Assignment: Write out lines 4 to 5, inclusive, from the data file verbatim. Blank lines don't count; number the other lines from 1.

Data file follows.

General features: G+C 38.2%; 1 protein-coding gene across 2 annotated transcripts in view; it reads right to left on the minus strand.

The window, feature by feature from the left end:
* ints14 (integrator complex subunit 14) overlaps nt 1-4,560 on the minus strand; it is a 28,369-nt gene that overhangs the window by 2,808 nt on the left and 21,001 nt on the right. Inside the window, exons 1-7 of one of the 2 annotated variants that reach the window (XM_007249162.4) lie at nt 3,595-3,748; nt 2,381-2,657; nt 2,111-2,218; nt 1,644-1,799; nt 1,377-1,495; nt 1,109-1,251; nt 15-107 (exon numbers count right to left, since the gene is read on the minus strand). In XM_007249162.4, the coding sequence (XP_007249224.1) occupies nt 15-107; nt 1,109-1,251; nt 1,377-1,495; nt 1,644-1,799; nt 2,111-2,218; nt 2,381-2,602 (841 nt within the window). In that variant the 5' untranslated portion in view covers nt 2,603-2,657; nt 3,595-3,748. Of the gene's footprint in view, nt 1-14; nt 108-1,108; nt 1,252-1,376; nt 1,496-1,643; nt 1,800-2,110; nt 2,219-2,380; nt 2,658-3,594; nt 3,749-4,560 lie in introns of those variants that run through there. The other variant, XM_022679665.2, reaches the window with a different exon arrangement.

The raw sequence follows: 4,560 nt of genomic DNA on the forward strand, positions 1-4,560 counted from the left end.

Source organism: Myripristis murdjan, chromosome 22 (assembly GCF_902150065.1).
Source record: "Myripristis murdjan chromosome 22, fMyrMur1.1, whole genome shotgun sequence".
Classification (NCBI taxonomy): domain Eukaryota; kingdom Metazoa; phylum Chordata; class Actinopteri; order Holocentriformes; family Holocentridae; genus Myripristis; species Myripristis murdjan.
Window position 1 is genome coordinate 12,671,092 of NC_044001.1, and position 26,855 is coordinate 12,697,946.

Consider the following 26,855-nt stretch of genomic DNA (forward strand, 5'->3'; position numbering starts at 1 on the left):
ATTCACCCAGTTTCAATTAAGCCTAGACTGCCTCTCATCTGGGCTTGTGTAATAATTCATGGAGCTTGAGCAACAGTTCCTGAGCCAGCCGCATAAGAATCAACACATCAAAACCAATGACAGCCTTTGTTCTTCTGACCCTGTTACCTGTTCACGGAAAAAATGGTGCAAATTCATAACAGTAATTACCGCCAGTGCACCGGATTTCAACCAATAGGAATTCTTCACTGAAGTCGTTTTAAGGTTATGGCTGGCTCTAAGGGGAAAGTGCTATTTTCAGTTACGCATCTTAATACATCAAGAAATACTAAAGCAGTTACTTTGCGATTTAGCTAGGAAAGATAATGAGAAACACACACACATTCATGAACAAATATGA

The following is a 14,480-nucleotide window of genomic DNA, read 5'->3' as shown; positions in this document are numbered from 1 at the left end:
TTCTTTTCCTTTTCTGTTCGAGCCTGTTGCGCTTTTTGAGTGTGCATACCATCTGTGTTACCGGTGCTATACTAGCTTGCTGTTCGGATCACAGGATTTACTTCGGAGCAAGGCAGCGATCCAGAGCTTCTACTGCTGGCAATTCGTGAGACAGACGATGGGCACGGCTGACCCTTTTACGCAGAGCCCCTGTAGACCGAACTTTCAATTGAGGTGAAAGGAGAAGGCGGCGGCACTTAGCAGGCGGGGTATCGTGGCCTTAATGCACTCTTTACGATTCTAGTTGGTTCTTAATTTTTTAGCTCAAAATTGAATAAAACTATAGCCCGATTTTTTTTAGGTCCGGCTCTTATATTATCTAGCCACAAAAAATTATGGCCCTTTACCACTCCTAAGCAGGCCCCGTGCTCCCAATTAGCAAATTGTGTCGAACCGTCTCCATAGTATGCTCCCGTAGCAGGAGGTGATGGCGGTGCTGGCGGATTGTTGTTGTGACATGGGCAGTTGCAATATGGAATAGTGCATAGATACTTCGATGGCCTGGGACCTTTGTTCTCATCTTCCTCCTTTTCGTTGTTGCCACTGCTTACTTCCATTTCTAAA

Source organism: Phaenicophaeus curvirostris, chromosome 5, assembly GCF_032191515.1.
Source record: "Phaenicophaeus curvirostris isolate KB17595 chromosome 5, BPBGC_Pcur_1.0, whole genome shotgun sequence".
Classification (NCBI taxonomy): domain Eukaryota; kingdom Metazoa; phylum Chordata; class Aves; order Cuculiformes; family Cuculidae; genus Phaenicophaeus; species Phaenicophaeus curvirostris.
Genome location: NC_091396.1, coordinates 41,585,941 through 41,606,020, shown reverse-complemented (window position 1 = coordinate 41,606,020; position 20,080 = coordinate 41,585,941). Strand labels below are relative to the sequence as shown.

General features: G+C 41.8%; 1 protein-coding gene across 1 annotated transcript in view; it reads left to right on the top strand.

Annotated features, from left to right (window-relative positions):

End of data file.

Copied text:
The raw sequence follows: 4,560 nt of genomic DNA on the forward strand, positions 1-4,560 counted from the left end.

Source organism: Myripristis murdjan, chromosome 22 (assembly GCF_902150065.1).